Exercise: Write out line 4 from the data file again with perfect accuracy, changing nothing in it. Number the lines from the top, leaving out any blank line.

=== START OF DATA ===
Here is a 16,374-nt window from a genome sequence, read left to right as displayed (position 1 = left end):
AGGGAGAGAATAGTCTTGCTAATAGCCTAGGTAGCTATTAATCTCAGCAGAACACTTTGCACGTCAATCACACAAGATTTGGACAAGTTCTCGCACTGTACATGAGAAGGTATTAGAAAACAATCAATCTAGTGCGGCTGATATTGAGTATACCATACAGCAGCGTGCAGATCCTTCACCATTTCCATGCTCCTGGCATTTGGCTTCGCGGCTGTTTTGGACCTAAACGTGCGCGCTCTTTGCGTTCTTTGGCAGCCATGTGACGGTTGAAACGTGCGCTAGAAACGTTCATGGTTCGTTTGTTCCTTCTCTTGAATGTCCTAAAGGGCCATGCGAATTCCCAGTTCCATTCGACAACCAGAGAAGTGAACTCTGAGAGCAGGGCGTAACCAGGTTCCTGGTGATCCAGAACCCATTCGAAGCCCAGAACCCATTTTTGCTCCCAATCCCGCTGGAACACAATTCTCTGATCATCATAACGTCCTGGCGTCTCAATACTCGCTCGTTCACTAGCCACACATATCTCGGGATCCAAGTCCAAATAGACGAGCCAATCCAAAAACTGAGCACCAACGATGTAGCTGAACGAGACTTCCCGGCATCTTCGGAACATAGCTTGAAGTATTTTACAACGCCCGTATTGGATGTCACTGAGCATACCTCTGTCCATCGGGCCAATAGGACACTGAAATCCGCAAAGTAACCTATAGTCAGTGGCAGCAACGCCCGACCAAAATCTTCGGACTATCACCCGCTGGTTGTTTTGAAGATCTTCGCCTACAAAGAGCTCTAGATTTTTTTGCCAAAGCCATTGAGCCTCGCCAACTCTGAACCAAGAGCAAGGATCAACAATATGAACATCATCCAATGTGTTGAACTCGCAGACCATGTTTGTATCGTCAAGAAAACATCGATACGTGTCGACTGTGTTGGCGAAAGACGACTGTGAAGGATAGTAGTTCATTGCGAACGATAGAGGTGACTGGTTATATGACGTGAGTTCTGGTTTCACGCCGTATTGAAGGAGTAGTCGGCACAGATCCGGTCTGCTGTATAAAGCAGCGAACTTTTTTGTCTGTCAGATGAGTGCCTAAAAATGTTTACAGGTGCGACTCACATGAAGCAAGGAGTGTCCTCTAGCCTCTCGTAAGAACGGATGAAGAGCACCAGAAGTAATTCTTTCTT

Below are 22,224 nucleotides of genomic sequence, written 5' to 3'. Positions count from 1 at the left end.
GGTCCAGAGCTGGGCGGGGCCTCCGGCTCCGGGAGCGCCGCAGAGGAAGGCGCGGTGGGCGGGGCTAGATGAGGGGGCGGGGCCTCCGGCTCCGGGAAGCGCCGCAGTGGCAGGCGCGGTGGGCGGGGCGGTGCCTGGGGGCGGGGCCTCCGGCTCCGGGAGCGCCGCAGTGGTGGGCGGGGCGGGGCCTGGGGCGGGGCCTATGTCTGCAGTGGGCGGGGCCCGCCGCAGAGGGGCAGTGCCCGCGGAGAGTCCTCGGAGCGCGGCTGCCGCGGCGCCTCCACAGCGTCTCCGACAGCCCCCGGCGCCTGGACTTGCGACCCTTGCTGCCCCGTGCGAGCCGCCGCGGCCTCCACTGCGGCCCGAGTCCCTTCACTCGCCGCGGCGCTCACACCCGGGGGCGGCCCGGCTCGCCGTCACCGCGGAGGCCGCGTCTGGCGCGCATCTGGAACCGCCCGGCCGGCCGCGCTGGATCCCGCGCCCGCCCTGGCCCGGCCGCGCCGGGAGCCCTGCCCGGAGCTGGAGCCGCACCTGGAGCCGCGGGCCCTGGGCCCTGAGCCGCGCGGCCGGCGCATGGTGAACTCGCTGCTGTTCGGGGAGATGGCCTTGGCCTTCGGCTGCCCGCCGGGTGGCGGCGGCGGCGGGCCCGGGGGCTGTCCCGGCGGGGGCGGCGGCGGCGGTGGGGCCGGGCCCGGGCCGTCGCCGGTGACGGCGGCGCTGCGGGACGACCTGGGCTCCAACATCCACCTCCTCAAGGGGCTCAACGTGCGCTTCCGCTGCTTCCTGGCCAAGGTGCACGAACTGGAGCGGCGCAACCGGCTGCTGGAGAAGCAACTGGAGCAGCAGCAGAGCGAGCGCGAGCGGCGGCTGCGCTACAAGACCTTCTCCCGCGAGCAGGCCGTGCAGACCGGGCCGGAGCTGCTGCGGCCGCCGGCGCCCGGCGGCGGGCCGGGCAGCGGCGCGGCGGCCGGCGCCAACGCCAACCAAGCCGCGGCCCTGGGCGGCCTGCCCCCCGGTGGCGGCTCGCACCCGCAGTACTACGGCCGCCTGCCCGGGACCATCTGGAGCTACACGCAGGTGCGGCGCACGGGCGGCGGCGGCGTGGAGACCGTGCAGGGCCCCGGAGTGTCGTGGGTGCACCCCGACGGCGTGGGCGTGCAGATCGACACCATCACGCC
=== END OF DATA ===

GGTCCAGAGCTGGGCGGGGCCTCCGGCTCCGGGAGCGCCGCAGAGGAAGGCGCGGTGGGCGGGGCTAGATGAGGGGGCGGGGCCTCCGGCTCCGGGAAGCGCCGCAGTGGCAGGCGCGGTGGGCGGGGCGGTGCCTGGGGGCGGGGCCTCCGGCTCCGGGAGCGCCGCAGTGGTGGGCGGGGCGGGGCCTGGGGCGGGGCCTATGTCTGCAGTGGGCGGGGCCCGCCGCAGAGGGGCAGTGCCCGCGGAGAGTCCTCGGAGCGCGGCTGCCGCGGCGCCTCCACAGCGTCTCCGACAGCCCCCGGCGCCTGGACTTGCGACCCTTGCTGCCCCGTGCGAGCCGCCGCGGCCTCCACTGCGGCCCGAGTCCCTTCACTCGCCGCGGCGCTCACACCCGGGGGCGGCCCGGCTCGCCGTCACCGCGGAGGCCGCGTCTGGCGCGCATCTGGAACCGCCCGGCCGGCCGCGCTGGATCCCGCGCCCGCCCTGGCCCGGCCGCGCCGGGAGCCCTGCCCGGAGCTGGAGCCGCACCTGGAGCCGCGGGCCCTGGGCCCTGAGCCGCGCGGCCGGCGCATGGTGAACTCGCTGCTGTTCGGGGAGATGGCCTTGGCCTTCGGCTGCCCGCCGGGTGGCGGCGGCGGCGGGCCCGGGGGCTGTCCCGGCGGGGGCGGCGGCGGCGGTGGGGCCGGGCCCGGGCCGTCGCCGGTGACGGCGGCGCTGCGGGACGACCTGGGCTCCAACATCCACCTCCTCAAGGGGCTCAACGTGCGCTTCCGCTGCTTCCTGGCCAAGGTGCACGAACTGGAGCGGCGCAACCGGCTGCTGGAGAAGCAACTGGAGCAGCAGCAGAGCGAGCGCGAGCGGCGGCTGCGCTACAAGACCTTCTCCCGCGAGCAGGCCGTGCAGACCGGGCCGGAGCTGCTGCGGCCGCCGGCGCCCGGCGGCGGGCCGGGCAGCGGCGCGGCGGCCGGCGCCAACGCCAACCAAGCCGCGGCCCTGGGCGGCCTGCCCCCCGGTGGCGGCTCGCACCCGCAGTACTACGGCCGCCTGCCCGGGACCATCTGGAGCTACACGCAGGTGCGGCGCACGGGCGGCGGCGGCGTGGAGACCGTGCAGGGCCCCGGAGTGTCGTGGGTGCACCCCGACGGCGTGGGCGTGCAGATCGACACCATCACGCC